Looking back at Irving Kristol's 1980 essay "Some Personal Reflections on Economic Well-Being and Income Distribution," as Foreign Affairs recently did, provides a useful intellectual lens from the past to focus the economic conversation today. Kristol argued that economic inequality was "but one manifestation of how nineteenth-century ideologies -- and most especially the socialist ideologies -- have so decisively shaped modern social science." Moreover, he wrote, income distribution does not really change over time so it is, as a subject for study, inconsequential.
Fortunately, economists failed to take his advice; recent studies of inequality reveal the limitation of Kristol's historical perspective. Kristol narrowly focused on one long spell of stable and relatively even distribution. But a careful look at the varying levels of inequality in different countries demonstrates just how much societal divides in wealth really matter. Countries with high inequality are far more likely to fall into financial crisis and far less likely to sustain economic growth.
It is a coincidence that just as Kristol was writing, the United States was set to undergo a dramatic economic transformation. In the 30 years that followed (see chart above), income inequality grew significantly, rising gradually in the early 1980s, and then later more sharply. So, at least in some sense, Kristol's argument can be forgiven as a victim of circumstance.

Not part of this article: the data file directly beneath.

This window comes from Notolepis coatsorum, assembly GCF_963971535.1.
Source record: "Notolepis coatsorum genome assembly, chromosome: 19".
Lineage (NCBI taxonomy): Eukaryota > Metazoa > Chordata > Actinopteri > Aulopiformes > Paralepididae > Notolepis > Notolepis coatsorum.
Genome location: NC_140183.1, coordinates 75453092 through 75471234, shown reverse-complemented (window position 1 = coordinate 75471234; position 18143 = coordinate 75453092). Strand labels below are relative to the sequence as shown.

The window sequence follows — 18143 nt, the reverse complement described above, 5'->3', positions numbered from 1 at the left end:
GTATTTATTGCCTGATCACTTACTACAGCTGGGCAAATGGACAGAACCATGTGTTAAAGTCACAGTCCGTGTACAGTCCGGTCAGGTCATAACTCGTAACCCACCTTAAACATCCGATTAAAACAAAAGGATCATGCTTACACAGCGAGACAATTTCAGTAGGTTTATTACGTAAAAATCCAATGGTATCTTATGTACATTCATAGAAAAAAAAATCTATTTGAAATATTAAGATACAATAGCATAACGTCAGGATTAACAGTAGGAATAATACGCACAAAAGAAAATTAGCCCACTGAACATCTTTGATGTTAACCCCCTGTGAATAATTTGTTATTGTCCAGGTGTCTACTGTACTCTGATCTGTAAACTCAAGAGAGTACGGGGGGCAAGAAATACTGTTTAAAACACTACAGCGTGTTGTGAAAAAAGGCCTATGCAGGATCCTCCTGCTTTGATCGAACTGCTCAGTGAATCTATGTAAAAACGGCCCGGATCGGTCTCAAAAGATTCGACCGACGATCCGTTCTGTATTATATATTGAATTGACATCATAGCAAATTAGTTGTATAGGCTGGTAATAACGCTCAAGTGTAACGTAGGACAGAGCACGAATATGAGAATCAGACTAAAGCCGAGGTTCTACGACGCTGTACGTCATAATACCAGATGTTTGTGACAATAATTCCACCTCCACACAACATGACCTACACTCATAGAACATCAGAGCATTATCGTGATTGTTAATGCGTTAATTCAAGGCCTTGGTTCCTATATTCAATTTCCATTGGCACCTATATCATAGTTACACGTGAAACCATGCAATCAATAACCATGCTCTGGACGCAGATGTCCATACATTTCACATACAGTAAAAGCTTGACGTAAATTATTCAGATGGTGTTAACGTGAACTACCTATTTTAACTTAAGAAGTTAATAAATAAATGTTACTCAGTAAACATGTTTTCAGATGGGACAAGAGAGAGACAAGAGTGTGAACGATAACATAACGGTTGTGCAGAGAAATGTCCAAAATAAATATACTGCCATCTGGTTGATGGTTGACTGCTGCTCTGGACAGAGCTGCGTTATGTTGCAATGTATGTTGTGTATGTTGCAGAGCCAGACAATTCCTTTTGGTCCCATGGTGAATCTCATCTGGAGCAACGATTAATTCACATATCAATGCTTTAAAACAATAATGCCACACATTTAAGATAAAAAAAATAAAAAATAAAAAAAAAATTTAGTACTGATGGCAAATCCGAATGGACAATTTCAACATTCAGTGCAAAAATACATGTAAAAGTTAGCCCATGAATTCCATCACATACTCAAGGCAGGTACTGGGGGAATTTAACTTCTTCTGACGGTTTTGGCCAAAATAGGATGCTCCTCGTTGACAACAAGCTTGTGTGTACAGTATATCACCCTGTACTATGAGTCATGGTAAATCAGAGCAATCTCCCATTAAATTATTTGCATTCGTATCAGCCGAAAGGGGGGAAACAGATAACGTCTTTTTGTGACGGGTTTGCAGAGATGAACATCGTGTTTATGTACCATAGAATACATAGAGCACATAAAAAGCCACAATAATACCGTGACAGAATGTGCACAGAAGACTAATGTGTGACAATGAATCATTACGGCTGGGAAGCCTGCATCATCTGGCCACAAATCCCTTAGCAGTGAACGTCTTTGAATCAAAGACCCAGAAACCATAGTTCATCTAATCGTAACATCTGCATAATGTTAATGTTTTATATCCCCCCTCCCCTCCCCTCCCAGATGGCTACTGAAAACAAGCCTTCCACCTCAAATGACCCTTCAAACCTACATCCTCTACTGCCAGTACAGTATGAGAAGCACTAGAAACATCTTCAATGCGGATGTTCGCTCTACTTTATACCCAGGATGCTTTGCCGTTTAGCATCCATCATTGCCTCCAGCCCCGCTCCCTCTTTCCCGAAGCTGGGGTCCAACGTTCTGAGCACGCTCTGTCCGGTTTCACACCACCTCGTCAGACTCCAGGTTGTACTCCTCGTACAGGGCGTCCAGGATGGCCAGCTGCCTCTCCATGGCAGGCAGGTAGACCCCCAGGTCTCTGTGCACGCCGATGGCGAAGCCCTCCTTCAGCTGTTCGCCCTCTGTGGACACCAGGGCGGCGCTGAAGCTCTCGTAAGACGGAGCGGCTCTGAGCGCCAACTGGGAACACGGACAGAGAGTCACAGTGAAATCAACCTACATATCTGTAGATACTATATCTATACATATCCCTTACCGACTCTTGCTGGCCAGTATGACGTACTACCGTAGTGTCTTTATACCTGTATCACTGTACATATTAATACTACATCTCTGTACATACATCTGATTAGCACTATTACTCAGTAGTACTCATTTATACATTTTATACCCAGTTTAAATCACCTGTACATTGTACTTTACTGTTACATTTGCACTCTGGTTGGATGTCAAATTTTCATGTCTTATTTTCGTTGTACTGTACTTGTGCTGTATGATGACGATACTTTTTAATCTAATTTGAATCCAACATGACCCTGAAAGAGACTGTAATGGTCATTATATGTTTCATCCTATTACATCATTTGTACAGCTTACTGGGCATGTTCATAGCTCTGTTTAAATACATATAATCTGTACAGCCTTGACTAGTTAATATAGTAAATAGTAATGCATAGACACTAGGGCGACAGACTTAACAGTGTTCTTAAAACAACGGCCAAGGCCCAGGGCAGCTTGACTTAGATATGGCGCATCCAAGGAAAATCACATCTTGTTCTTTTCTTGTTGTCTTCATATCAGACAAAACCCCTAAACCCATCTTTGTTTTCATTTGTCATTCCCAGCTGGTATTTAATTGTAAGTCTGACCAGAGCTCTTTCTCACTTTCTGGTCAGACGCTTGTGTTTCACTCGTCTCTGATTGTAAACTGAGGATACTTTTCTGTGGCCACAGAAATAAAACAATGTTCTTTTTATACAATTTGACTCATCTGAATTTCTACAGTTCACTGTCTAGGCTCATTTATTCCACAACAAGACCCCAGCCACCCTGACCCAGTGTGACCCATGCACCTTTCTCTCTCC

Still, economic inequality was a significant phenomenon long before 1980. Kristol chides the National Bureau of Economic Research for its excessive concern with income distribution in the 1920s. But as an influential study by the economists Thomas Piketty and Emmanuel Saez shows, income inequality in the United States reached unprecedented heights in the 1920s.
Indeed, a growing body of economic literature suggests that inequality can lead to system-wide financial crises. For example, in his book Fault Lines, the economist
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